Susanne Paul’s Move String Quartet

Short Stories
JazzHaus Musik JHM 253 CD

Violet Spin

Spin

Unit Records UTR 4829

Turning an imaginative concept into a viable musical approach is difficult. And it’s especially hard when dealing with such a conventional form as variants on the string quartet. Additionally the implementation becomes that much more problematic when rather than devising a traditional foursome, playing so-called classical music, you want your band to include detours into Jazz, improvisation, funk and atonality.

That is the situation facing cellist Susanne Paul, leader of the Move String Quartet and violinist Irene Kepl, guiding force behind Violet Spin. A collection of short, very short and longer tracks these CDs pinpoint the advantages and drawbacks of this many-sided approach. While overall the experiments are engaging there are many cases during Spin’s 15 tracks and Short Stories’ 10 that the stretching among genres becomes so overwhelming that the entire jerry-built sonic structure comes very close to collapsing. This isn’t the result of any musical shortcomings on either quartet’s part. It’s just the transitions are sometimes too far apart, with motifs not unlike parts from IKEA which when assembled don’t appear to exactly fit.

Consider the band members’ pedigree. German-American Paul has collaborated with, among others Uwe Kropinski and the Strings of Fire Leipzig. Icelandic violinist Ger∂ur Gunnarsdóttir has worked with the Gürzenich Orchestra Cologne and Nils Wogram. Austrian violist Marie-Theres Härtel has played with the Graz Opera and the WDR Big Band. Portuguese bassist Carlos Bica leads the Azul band and worked with players as different as Alexander von Schlippenbach and Joey Baron. This variety is the same for the all-Austrian Violet Spin, Kepl has recorded with Mark Holub and Petr Vrba. Violinist Andreas Semlitsch has worked in contemporary operas and the Bregenzer Festspiele. Violist Martina Bischof is a member of the Lower Austrian Max-Brand-Ensemble and cellist Fabian Jäger besides playing pop music is part of the Viennese Band Bell Etage.

This varied background explains some of the CDs’ coherence problems. Violet Spin for instance brings equal skill to the bouncing foot-tapping rhythms that distinguish the introductory “lf”, as it does to the low-energy, octave-pushing “Affection`, where the vague hint of Maghreian juddering from the viola meets thick tremolo chords from the cello. Or consider the highly atonal “Grau”, where the rub, rolls, squeaks and faux breaths sound as if they could come from non-string instruments, whereas “Isolde” balances low-energy pizzicato plucks and a near walking cello line finally subsiding into high-pitched variations. Besides “Wind” which wraps up the program with beautifully modulated tonality from the quartet, following laughing, mandolin-like plucks from the higher-pitched instruments and moderato continuum from the lower pitched one; Spin’s key tracks are the sequential “Mulciber” and “Spazieren”. The first demonstrates how a dramatic build up of passing unison broken-octave swipes can be pushed into a harder interface and then reconstituted with a gorgeously balanced harmonic reprise. These gorgeous harmonies turn staccato and on the second tune, breaking apart into a combination of old-timey fiddling and cross pulses from the other strings, reaching a finale with a mellow counter melody from the cellist.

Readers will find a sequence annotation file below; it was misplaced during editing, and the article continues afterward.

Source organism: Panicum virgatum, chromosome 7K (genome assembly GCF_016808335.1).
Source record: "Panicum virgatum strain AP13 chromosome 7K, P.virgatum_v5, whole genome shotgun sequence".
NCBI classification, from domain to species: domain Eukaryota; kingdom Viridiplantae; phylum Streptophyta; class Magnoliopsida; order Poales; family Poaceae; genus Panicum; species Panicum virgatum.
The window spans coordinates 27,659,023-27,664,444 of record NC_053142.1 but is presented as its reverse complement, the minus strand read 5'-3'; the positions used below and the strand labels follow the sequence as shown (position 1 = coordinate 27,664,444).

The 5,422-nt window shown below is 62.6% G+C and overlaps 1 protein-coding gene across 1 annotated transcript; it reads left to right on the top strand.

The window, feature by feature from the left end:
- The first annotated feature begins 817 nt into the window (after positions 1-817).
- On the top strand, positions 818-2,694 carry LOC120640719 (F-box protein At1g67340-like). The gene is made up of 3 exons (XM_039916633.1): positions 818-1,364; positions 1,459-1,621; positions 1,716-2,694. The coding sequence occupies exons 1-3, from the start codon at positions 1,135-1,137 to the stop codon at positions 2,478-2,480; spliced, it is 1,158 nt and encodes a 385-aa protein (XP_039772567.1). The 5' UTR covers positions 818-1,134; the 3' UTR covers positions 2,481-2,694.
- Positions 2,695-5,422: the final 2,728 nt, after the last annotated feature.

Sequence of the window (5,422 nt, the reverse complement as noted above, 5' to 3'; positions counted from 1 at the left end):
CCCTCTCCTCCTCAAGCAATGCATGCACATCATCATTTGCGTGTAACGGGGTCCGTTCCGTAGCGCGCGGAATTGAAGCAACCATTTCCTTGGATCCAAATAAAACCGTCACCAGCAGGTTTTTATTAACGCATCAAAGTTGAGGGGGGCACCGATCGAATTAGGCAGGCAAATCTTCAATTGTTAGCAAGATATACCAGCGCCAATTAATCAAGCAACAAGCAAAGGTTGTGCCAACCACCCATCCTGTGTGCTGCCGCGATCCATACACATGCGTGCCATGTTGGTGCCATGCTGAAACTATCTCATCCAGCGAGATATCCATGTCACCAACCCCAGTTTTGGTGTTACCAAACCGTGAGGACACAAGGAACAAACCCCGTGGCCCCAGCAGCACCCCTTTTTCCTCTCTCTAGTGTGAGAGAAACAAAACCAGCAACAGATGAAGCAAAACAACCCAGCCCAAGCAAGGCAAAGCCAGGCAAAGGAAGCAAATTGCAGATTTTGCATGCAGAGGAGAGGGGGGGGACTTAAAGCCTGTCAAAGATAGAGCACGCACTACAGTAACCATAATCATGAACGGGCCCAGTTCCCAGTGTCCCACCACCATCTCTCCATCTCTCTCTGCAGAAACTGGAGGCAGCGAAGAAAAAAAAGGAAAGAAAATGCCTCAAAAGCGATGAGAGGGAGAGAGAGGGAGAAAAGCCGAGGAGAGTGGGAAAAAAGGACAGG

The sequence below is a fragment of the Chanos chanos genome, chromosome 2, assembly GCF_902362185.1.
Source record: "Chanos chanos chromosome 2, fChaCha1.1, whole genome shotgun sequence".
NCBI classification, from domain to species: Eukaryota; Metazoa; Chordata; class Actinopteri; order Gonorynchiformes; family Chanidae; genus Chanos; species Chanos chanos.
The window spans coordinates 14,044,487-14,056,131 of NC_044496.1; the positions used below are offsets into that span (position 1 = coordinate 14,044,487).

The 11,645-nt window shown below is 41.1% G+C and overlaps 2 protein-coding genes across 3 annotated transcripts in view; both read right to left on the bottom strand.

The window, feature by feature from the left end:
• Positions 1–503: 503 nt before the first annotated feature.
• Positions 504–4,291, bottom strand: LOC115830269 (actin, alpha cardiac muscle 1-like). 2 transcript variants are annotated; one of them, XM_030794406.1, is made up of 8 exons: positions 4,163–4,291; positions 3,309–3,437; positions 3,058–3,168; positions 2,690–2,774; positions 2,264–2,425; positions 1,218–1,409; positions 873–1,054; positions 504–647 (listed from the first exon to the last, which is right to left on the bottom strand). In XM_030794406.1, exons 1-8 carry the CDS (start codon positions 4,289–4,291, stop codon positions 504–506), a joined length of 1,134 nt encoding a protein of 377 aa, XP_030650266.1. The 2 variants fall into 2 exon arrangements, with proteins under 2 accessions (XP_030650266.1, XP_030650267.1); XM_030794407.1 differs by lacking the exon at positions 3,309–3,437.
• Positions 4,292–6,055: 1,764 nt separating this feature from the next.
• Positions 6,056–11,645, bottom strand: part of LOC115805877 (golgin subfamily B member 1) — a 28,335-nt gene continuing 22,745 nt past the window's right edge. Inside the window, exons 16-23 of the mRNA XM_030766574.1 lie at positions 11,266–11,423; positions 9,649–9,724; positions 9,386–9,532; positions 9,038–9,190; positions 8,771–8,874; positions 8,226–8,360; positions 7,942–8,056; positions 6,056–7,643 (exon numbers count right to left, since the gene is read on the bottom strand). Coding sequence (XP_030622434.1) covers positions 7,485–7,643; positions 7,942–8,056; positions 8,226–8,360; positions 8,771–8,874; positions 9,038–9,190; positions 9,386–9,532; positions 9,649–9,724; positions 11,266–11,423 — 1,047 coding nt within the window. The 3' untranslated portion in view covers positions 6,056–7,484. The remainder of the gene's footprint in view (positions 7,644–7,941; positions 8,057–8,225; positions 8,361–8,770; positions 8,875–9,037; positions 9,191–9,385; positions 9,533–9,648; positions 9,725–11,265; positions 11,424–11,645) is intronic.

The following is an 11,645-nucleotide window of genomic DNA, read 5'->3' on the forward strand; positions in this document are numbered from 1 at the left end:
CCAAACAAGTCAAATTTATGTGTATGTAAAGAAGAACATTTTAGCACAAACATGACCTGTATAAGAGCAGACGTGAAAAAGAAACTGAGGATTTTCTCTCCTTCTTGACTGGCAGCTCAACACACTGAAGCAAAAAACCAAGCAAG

The Move String Quartet’s strategy is somewhat different, since its more bottom–oriented featuring cello and double bass, plus the fact that Bica is a recognized Jazz improviser. That means that a track like “Chromalog 2C” is anchored by Bica’s power plucks while the others use spiccato rhythmic invention to describe and decorate the narrative. On the other hand a piece such as “Shake It Off” builds its textures from group interaction ranging from pizzicato plucks to a staccato downward slide that signals the screeching finale. More sequential, “Affection” is effective in allowing polyrhythmic timbres to vibrate at the top, while the cellist, like the lead actor in a production, makes a dramatic presentation, backed by muscular double bass plucks and later a rainbow of undulating tones from the violin and viola. Eventually as Roma-fiddle like suggestions are moved into the program, it climaxes with undulating textures.

Both groups have set up string-quartet configurations that are beyond the ordinary. But both appear more concerned with variety than consistent messaging. Violet Spin could perhaps do so in future by trying out lengthier, multi-part creations, while Move could take advantage of Bica’s Jazz-improv expertise by beefing up the rhythmic function from the bottom.

—Ken Waxman

Track Listing: Violet: 1. Elf 2, Bingo 3. Chromalog 2A 4. Mulciber 5. Spazieren 6. Chromalog 2C 7. Affection 8. Red & Blue 9. Face 2 Face 10. Isolde 11. GeSchichten 12. Still 13. Chromalog 2D 14. Grau 15. Wind

Personnel: Violet: Irene Kepl, Andreas Semlitsch (violin); Martina Bischof (viola) and Fabian Jäger (cello)

Track Listing: Short: 1. Air 2. Shake It Off 3. Push 4. Iceland 5. Mirror Mirror 6. Horse 7. Herancas 8, Andi Said 9. Turn Back Never 10. Believer

Personnel: Short: Ger∂ur Gunnarsdóttir (violin); Marie-Theres Härtel (viola); Susanne Paul (cello) and Carlos Bica (bass)